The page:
We watched this summer as a slew of complaints emerged about the state softball and baseball tournaments. The complaints weren’t about officiating or any of the normal issues you hear fans carp about. They claimed the playing fields weren’t level between public schools and private schools.

Frankly, we think they have a point.

Public schools are limited geographically. Broadly speaking, students who live outside the district’s borders can’t be brought in to bolster a team’s hopes of postseason glory. Private schools, on the other hand, can and do actively recruit in a manner that’s simply not open to the public schools.

But, some may say, students can and do open enroll into other districts when someone nearby is known for having a better program. That’s true. There is a massive difference between a player enrolling from Ottumwa to E-B-F and schools actively searching out and bringing in players.

The results in the state championships show the imbalance. Private schools are dominant, and it’s disingenuous to claim that their ability to recruit does not play a role.

Most suggestions from the public we’ve heard say the state athletic associations should move private schools into their own class. It’s not a bad idea, but that would create a situation in which large, wealthy schools would dominate smaller, less prominent ones. The imbalance would be shifted, not resolved.

We think there’s a better solution. Private schools should have a multiplier of at least 1.5 applied to their student numbers for athletic purposes.

The impact of such a multiplier on a small private school would be minimal. A school with 90 students would see their total go to 135 for purposes of athletic competition. That’s not going to knock them out of the small school classes.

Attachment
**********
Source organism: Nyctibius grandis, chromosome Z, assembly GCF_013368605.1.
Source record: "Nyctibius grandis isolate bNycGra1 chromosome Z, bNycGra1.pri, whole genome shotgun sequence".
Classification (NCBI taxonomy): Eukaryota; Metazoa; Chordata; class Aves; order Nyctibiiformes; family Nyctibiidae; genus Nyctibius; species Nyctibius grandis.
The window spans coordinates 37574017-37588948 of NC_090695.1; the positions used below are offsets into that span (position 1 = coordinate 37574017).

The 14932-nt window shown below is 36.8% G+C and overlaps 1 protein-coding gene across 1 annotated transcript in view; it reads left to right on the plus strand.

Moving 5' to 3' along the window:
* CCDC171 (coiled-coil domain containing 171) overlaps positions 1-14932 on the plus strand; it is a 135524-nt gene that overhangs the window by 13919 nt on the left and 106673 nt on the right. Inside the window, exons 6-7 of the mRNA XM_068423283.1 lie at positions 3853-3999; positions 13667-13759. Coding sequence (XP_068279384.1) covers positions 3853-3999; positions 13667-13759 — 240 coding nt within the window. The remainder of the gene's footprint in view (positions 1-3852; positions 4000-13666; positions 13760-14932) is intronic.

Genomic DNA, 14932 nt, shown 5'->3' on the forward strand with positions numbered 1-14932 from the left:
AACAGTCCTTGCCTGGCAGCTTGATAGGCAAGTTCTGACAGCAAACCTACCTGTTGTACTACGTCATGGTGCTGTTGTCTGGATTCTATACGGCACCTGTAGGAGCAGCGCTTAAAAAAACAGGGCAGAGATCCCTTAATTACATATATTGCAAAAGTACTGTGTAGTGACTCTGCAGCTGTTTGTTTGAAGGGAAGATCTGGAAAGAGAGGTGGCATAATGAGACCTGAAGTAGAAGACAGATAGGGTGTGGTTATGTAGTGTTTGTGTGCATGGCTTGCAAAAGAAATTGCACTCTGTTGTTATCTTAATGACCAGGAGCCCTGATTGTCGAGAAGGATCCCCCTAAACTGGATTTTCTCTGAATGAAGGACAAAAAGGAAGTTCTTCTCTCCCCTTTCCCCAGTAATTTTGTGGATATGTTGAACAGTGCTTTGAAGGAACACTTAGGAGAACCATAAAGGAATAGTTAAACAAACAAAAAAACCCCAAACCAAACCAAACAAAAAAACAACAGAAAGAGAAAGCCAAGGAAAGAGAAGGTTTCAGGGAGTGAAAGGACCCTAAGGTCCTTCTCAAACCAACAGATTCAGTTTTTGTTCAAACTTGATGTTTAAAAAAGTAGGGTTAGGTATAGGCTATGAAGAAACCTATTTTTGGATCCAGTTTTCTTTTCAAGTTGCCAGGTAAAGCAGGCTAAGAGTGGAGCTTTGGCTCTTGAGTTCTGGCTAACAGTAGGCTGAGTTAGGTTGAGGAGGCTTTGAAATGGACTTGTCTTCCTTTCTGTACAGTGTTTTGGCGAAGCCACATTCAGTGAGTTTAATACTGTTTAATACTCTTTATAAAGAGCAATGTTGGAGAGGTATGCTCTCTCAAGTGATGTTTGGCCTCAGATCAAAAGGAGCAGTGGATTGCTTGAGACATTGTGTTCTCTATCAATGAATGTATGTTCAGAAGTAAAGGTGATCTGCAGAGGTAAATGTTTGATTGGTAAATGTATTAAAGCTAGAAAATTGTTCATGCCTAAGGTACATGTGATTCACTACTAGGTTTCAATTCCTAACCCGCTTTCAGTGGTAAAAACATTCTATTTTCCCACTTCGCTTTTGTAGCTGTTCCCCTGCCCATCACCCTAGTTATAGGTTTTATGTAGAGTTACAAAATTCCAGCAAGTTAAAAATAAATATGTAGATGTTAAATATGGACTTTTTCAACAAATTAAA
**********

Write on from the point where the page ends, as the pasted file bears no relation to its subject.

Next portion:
But for the big schools, the ones who most frequently and blatantly seek out star athletes, this would have a major effect. Imagine a school of 700 students getting hit with a 1.5 multiplier. It would send their student population up to 1,050 for athletic competitions. That’s likely enough to bump that larger school up by a class.

It’s important to note that none of this accuses any of the private schools of breaking the rules as they currently exist. They’re using the rules to their advantage. The rules themselves are the issue. They weren’t drawn up with the current sports landscape in mind. Given that the rules are the problem, changing them seems like a reasonable step.

Iowa's athletic associations should seriously consider such a fix. Past missteps like giving rights to the live broadcast of the state wrestling tournament to a station most in Iowa cannot receive have created unnecessary black eyes. Doing something to level the playing field between public and private schools would help restore some of that lost credibility.

Will they do so? We have our doubts.

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